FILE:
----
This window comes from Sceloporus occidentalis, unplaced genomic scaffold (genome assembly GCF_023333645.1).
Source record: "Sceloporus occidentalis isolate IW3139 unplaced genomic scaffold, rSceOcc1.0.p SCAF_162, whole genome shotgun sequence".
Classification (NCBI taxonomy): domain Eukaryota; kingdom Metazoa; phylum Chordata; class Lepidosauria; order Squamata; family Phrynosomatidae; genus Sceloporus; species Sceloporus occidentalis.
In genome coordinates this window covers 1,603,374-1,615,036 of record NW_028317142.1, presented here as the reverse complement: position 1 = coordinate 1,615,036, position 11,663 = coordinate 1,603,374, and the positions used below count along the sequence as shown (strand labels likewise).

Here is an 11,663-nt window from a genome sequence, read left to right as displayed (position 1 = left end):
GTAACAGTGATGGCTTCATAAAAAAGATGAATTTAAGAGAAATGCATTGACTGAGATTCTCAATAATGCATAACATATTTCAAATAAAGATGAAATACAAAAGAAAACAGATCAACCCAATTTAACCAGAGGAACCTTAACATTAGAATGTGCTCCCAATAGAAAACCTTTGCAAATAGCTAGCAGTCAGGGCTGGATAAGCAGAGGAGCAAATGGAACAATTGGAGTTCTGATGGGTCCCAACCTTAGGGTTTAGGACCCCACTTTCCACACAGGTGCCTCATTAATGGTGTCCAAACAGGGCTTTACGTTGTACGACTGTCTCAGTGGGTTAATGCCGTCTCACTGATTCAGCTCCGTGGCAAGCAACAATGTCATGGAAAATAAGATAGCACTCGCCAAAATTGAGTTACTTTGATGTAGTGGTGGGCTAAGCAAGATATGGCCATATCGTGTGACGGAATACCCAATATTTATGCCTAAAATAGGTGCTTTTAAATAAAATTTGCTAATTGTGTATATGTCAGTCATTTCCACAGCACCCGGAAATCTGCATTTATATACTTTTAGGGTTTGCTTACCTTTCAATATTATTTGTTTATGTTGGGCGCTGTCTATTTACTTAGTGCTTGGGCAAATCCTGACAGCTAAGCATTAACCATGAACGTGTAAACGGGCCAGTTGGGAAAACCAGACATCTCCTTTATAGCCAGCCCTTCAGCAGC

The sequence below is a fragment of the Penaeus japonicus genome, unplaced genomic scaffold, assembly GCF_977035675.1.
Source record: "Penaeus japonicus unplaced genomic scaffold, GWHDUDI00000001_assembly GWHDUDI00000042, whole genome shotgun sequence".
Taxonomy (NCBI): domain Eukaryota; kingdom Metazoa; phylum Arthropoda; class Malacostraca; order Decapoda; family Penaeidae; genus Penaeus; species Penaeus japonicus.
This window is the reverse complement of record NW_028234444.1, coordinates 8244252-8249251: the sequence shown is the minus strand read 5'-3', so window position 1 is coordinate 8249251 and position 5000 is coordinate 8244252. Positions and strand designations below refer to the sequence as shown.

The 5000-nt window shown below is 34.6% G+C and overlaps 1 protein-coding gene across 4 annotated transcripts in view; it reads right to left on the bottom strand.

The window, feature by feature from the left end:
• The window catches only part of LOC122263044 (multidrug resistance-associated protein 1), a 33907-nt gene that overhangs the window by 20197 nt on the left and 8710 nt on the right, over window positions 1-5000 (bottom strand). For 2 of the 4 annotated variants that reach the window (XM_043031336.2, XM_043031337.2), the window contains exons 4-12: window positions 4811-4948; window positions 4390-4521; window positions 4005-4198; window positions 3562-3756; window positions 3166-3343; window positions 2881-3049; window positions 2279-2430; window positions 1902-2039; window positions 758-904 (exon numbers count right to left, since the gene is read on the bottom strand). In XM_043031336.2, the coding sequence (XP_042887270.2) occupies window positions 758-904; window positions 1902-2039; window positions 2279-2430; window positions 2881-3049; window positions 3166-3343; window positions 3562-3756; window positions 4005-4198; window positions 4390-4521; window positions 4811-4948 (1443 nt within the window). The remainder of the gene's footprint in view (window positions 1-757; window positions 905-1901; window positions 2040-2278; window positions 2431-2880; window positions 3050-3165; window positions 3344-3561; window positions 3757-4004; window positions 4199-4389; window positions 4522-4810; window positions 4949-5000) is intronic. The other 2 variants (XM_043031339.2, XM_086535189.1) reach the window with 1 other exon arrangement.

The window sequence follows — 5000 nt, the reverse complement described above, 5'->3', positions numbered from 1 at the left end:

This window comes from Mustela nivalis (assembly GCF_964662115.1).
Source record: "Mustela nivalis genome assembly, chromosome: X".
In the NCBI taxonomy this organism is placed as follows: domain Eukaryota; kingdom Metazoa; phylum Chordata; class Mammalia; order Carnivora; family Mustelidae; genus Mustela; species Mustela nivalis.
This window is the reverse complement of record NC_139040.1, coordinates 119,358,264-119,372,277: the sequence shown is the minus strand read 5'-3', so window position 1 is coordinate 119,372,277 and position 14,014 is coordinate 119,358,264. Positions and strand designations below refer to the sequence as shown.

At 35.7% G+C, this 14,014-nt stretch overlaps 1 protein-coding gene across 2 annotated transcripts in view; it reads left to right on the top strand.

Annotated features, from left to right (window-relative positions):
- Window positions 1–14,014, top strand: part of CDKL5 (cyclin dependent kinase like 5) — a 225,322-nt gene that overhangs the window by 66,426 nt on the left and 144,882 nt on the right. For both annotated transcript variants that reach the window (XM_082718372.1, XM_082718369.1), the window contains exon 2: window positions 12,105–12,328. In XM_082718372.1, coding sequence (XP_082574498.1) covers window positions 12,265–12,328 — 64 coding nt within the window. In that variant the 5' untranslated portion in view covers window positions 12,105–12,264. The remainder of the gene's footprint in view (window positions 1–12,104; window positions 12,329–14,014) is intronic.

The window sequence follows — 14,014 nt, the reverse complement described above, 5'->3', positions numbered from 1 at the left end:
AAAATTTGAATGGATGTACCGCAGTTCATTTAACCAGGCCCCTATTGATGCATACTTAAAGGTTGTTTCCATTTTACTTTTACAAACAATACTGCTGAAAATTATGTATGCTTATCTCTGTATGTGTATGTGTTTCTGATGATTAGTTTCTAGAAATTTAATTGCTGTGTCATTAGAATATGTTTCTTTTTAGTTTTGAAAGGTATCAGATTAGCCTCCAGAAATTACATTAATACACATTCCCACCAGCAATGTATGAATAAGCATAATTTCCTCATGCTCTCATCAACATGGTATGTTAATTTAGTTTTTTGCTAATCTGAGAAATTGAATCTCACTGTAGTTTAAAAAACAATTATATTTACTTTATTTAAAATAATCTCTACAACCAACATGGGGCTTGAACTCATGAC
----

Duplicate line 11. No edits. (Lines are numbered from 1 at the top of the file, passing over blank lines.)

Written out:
The 5000-nt window shown below is 34.6% G+C and overlaps 1 protein-coding gene across 4 annotated transcripts in view; it reads right to left on the bottom strand.